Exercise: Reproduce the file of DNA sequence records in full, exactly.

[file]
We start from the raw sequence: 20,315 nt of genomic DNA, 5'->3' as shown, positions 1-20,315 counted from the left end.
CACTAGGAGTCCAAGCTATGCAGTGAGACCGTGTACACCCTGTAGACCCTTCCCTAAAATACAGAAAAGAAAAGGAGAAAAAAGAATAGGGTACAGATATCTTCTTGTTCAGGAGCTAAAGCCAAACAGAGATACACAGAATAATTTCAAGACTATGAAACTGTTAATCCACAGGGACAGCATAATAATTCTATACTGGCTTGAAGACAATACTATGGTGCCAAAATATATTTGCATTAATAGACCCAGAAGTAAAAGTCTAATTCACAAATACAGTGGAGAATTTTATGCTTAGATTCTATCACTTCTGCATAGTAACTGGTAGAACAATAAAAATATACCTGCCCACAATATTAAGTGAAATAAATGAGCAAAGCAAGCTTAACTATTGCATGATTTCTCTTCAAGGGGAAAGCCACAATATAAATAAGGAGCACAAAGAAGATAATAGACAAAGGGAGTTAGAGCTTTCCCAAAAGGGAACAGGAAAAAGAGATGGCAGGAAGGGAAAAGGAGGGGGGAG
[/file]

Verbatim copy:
We start from the raw sequence: 20,315 nt of genomic DNA, 5'->3' as shown, positions 1-20,315 counted from the left end.
CACTAGGAGTCCAAGCTATGCAGTGAGACCGTGTACACCCTGTAGACCCTTCCCTAAAATACAGAAAAGAAAAGGAGAAAAAAGAATAGGGTACAGATATCTTCTTGTTCAGGAGCTAAAGCCAAACAGAGATACACAGAATAATTTCAAGACTATGAAACTGTTAATCCACAGGGACAGCATAATAATTCTATACTGGCTTGAAGACAATACTATGGTGCCAAAATATATTTGCATTAATAGACCCAGAAGTAAAAGTCTAATTCACAAATACAGTGGAGAATTTTATGCTTAGATTCTATCACTTCTGCATAGTAACTGGTAGAACAATAAAAATATACCTGCCCACAATATTAAGTGAAATAAATGAGCAAAGCAAGCTTAACTATTGCATGATTTCTCTTCAAGGGGAAAGCCACAATATAAATAAGGAGCACAAAGAAGATAATAGACAAAGGGAGTTAGAGCTTTCCCAAAAGGGAACAGGAAAAAGAGATGGCAGGAAGGGAAAAGGAGGGGGGAG